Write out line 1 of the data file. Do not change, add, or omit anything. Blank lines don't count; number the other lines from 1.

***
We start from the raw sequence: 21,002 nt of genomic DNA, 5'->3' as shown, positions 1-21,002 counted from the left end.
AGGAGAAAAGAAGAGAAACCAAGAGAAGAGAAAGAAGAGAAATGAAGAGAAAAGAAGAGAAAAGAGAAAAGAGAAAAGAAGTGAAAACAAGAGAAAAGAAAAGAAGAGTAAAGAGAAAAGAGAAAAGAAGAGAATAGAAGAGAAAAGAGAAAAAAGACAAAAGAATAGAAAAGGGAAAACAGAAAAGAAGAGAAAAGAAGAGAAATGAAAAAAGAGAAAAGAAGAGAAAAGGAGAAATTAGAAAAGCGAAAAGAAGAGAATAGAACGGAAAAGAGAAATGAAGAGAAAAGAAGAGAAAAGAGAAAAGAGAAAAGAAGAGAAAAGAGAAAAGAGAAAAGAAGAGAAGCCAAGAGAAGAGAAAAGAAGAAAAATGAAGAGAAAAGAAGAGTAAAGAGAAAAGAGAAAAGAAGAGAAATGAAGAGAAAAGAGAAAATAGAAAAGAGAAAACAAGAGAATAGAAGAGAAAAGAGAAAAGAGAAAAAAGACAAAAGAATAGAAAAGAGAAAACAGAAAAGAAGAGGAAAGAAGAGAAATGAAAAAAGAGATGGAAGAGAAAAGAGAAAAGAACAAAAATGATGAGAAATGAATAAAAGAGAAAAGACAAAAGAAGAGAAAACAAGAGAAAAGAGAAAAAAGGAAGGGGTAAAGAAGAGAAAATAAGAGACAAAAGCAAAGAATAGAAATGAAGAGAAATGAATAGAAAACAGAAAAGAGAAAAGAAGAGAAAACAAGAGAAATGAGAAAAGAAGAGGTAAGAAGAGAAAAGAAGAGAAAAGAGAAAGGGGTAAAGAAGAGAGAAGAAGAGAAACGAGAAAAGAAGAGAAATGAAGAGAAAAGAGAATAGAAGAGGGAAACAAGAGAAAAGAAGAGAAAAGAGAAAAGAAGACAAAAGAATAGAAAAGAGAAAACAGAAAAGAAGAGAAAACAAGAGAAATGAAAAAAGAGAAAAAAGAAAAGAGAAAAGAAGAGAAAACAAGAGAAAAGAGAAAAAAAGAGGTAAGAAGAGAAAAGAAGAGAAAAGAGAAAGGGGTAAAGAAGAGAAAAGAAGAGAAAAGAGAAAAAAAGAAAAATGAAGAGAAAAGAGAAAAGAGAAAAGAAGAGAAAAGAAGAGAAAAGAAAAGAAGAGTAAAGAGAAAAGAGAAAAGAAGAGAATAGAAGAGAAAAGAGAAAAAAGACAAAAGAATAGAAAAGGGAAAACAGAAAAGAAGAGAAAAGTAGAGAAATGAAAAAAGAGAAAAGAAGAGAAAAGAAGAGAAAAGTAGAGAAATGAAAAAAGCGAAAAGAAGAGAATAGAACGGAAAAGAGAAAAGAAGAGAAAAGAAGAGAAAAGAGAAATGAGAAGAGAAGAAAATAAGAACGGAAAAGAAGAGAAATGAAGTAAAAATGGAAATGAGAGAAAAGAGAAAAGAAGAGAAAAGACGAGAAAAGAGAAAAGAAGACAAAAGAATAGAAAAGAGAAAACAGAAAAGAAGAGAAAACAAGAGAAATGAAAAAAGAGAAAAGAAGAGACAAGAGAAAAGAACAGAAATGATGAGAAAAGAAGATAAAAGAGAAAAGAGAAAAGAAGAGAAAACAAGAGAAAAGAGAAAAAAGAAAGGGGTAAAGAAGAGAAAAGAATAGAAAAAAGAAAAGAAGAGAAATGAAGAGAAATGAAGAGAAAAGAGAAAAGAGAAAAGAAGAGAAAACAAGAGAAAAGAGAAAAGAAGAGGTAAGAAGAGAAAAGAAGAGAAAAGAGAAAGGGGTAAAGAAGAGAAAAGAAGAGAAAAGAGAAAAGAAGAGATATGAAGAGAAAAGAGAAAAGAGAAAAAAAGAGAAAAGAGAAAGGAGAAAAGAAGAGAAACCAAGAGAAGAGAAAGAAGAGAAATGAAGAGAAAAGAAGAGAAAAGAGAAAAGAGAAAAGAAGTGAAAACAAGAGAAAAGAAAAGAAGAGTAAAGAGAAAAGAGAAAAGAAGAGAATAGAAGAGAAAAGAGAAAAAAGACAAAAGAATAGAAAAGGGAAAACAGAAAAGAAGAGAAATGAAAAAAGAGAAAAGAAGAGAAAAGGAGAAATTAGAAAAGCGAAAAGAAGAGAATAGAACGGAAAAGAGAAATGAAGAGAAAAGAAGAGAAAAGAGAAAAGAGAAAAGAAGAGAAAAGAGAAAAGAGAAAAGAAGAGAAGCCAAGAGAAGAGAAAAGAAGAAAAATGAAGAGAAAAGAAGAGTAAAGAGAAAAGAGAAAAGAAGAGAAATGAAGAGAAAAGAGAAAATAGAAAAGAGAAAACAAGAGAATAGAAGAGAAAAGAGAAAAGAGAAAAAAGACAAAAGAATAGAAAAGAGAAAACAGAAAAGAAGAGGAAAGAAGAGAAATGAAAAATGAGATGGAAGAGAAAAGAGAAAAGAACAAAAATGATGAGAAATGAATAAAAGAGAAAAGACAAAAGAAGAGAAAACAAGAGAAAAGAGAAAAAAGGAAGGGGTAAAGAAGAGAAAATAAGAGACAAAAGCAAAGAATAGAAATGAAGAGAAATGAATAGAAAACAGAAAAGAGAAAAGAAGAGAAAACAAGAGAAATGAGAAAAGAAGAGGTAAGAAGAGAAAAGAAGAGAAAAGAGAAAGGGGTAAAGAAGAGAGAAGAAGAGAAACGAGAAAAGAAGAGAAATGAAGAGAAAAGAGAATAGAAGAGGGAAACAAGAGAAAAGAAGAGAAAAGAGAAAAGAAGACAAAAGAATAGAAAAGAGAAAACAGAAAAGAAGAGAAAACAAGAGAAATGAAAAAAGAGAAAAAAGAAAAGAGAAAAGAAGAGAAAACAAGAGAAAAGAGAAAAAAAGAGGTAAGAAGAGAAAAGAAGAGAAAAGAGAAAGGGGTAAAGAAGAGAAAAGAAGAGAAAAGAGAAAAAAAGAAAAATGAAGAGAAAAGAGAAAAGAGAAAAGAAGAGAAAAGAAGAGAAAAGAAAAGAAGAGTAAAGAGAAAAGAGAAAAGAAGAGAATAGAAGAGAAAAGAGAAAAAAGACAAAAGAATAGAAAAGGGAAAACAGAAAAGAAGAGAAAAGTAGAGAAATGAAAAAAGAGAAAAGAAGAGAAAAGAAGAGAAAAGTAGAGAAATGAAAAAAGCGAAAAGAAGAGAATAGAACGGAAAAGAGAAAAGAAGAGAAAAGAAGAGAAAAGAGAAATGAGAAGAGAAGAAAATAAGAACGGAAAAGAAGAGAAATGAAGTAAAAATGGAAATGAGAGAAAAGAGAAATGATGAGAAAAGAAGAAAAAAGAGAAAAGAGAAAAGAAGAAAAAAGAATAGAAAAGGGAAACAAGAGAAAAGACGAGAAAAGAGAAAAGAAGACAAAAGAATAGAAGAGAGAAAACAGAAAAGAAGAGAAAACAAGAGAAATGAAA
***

We start from the raw sequence: 21,002 nt of genomic DNA, 5'->3' as shown, positions 1-21,002 counted from the left end.